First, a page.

Pumper: What was the penalty for the violations?

Denton: Each of the three fines was $7,000, for a total of $21,000. But OSHA discounted them because we reacted fast. Also, if you pay by a certain date, they discount the fines even more. We worked ours down to a total of $2,400.

It helped that we were proactive … and that we opened that door and allowed them to come in [for the inspection]. When they noticed a problem, we jumped immediately to correct it. We took their advice. And they also reduced the fines because it was our first violation. Next time we won’t get as much leniency, if there is a next time.

Pumper:  Do you operate differently now?

Denton: Yes. Our guys now use face shields in lieu of safety glasses because the MSDSs for the products we use say we should use goggles or face shields. We still prefer safety glasses because they don’t fog up, but neither do the face shields.

We also now use a [formaldehyde-free] deodorant solution. It takes a lot more elbow grease to do things like clean the [restroom] floors. Now we use all ‘green’ products and they don’t work as well. We went proactive across the board about everything, even though OSHA wasn’t citing us for using these products.

We thought we were operating safely all these years and come to find out we could’ve been better. We’re more pro-safety than we were before.

Pumper:  How have your employees reacted to the changes?

Denton: Some of them would love to go back to the other stuff that works faster and better. But newer employees have no idea what the difference is, so they don’t mind it.

Pumper:  What can other pumpers learn from your experience?

Denton: I would urge other operators to go to the OSHA website [www.osha.gov] and look up anything that has to do with janitorial or cleaning supplies to learn about possible hazards, such as vapor inhalation while using fragrances. They should brush up on OSHA 200 logs for tracking injuries, and double-check all the products they use to be sure they’re providing the required personal-protection gear. They also should assess all the products they have in their shops – soaps, degreasers and so on.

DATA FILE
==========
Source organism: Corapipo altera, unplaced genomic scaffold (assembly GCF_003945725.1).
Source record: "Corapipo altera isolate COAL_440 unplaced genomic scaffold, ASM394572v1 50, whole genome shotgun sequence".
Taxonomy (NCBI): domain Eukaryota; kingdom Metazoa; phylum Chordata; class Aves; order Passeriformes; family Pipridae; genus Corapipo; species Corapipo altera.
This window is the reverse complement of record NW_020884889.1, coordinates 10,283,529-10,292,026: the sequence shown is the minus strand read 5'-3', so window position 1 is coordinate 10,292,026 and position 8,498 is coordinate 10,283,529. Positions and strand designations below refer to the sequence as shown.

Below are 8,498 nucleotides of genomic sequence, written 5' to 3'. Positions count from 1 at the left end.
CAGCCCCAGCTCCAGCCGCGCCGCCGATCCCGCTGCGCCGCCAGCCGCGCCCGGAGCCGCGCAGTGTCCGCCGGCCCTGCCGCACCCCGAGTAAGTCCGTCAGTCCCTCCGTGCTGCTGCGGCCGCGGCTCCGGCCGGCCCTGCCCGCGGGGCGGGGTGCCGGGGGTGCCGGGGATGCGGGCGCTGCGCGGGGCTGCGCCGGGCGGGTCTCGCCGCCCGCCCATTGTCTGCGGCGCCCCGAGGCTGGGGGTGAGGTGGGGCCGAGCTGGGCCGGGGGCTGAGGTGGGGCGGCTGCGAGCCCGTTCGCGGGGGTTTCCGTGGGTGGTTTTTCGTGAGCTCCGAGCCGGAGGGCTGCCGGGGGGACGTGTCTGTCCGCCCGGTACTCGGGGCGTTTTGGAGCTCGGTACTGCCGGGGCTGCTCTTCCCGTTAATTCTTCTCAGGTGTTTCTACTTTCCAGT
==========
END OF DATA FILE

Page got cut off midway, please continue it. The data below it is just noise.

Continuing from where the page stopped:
On the other hand, OSHA lumps our industry under the SIC [Standard Industrial Classification] code for septic-tank operators and related services. Having our own category would help us better understand the requirements for all this stuff.

Pumper:  In the end, did this turn out to be a good thing for your company?

Denton: I think it did. Employees are our biggest asset, and keeping them safe is our top priority. We thought we were safe because of the knowledge we gained at trade association conventions and shows, but it turns out we didn’t know everything.

We always have labels on all our bottles – period. That way, everyone knows what’s in them … if someone who’s unfamiliar with our products goes into a cabinet and grabs a spray bottle or a plastic jug, they know what they’re using because it has the product’s name on it, along with a sticker that lists possible health concerns.

Even if you pour something from a gallon jug into a smaller spray bottle, the spray bottle needs to have the same warning label as the bottle from which you poured it. That way someone won’t mix, say, bleach with some caustic chemical because a spray bottle filled with bleach might look like fragrance spray. We ask the product manufacturer for some extra copies [of labels], or we photocopy labels and tape or glue them to the spray bottles. So if someone new jumps into a truck, everyone is on the same page.